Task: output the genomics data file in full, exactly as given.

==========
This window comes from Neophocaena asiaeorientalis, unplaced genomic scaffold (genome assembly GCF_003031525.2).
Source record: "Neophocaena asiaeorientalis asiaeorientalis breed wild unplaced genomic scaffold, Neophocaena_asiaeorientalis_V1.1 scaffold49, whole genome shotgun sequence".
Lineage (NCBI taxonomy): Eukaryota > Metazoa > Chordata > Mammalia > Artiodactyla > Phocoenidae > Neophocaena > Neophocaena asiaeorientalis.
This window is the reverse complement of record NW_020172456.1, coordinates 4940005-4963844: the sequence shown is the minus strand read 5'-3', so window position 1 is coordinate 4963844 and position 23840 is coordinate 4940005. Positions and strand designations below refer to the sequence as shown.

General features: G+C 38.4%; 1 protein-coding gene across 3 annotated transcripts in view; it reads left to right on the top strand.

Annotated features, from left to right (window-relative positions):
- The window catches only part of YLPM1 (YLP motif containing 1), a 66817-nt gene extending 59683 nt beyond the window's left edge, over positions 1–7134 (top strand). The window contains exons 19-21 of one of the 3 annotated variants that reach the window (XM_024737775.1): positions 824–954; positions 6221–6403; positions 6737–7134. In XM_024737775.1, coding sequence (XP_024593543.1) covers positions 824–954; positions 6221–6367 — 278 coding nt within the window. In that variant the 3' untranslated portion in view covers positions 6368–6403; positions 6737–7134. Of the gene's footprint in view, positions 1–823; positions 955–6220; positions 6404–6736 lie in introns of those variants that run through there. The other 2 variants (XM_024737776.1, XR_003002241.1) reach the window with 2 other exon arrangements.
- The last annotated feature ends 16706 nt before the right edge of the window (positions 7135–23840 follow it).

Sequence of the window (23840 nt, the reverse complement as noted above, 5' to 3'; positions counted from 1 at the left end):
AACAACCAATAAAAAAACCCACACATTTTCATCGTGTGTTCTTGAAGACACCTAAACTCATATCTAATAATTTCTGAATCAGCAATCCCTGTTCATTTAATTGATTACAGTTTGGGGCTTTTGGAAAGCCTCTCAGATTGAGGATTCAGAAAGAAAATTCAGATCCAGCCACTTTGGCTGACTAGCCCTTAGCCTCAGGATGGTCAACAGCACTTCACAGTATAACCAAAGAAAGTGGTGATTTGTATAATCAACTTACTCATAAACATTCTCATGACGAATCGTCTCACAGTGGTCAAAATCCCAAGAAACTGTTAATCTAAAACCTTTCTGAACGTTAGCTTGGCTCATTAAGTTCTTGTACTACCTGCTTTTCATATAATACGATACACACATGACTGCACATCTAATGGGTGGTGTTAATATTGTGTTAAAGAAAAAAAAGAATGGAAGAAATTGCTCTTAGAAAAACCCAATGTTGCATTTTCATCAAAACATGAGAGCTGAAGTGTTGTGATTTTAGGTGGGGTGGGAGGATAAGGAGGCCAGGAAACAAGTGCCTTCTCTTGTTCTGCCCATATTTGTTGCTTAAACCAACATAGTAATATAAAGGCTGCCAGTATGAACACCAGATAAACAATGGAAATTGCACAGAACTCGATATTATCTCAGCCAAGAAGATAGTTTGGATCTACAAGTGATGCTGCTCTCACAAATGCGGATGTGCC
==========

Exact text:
This window comes from Neophocaena asiaeorientalis, unplaced genomic scaffold (genome assembly GCF_003031525.2).
Source record: "Neophocaena asiaeorientalis asiaeorientalis breed wild unplaced genomic scaffold, Neophocaena_asiaeorientalis_V1.1 scaffold49, whole genome shotgun sequence".
Lineage (NCBI taxonomy): Eukaryota > Metazoa > Chordata > Mammalia > Artiodactyla > Phocoenidae > Neophocaena > Neophocaena asiaeorientalis.
This window is the reverse complement of record NW_020172456.1, coordinates 4940005-4963844: the sequence shown is the minus strand read 5'-3', so window position 1 is coordinate 4963844 and position 23840 is coordinate 4940005. Positions and strand designations below refer to the sequence as shown.

General features: G+C 38.4%; 1 protein-coding gene across 3 annotated transcripts in view; it reads left to right on the top strand.

Annotated features, from left to right (window-relative positions):
- The window catches only part of YLPM1 (YLP motif containing 1), a 66817-nt gene extending 59683 nt beyond the window's left edge, over positions 1–7134 (top strand). The window contains exons 19-21 of one of the 3 annotated variants that reach the window (XM_024737775.1): positions 824–954; positions 6221–6403; positions 6737–7134. In XM_024737775.1, coding sequence (XP_024593543.1) covers positions 824–954; positions 6221–6367 — 278 coding nt within the window. In that variant the 3' untranslated portion in view covers positions 6368–6403; positions 6737–7134. Of the gene's footprint in view, positions 1–823; positions 955–6220; positions 6404–6736 lie in introns of those variants that run through there. The other 2 variants (XM_024737776.1, XR_003002241.1) reach the window with 2 other exon arrangements.
- The last annotated feature ends 16706 nt before the right edge of the window (positions 7135–23840 follow it).

Sequence of the window (23840 nt, the reverse complement as noted above, 5' to 3'; positions counted from 1 at the left end):
AACAACCAATAAAAAAACCCACACATTTTCATCGTGTGTTCTTGAAGACACCTAAACTCATATCTAATAATTTCTGAATCAGCAATCCCTGTTCATTTAATTGATTACAGTTTGGGGCTTTTGGAAAGCCTCTCAGATTGAGGATTCAGAAAGAAAATTCAGATCCAGCCACTTTGGCTGACTAGCCCTTAGCCTCAGGATGGTCAACAGCACTTCACAGTATAACCAAAGAAAGTGGTGATTTGTATAATCAACTTACTCATAAACATTCTCATGACGAATCGTCTCACAGTGGTCAAAATCCCAAGAAACTGTTAATCTAAAACCTTTCTGAACGTTAGCTTGGCTCATTAAGTTCTTGTACTACCTGCTTTTCATATAATACGATACACACATGACTGCACATCTAATGGGTGGTGTTAATATTGTGTTAAAGAAAAAAAAGAATGGAAGAAATTGCTCTTAGAAAAACCCAATGTTGCATTTTCATCAAAACATGAGAGCTGAAGTGTTGTGATTTTAGGTGGGGTGGGAGGATAAGGAGGCCAGGAAACAAGTGCCTTCTCTTGTTCTGCCCATATTTGTTGCTTAAACCAACATAGTAATATAAAGGCTGCCAGTATGAACACCAGATAAACAATGGAAATTGCACAGAACTCGATATTATCTCAGCCAAGAAGATAGTTTGGATCTACAAGTGATGCTGCTCTCACAAATGCGGATGTGCC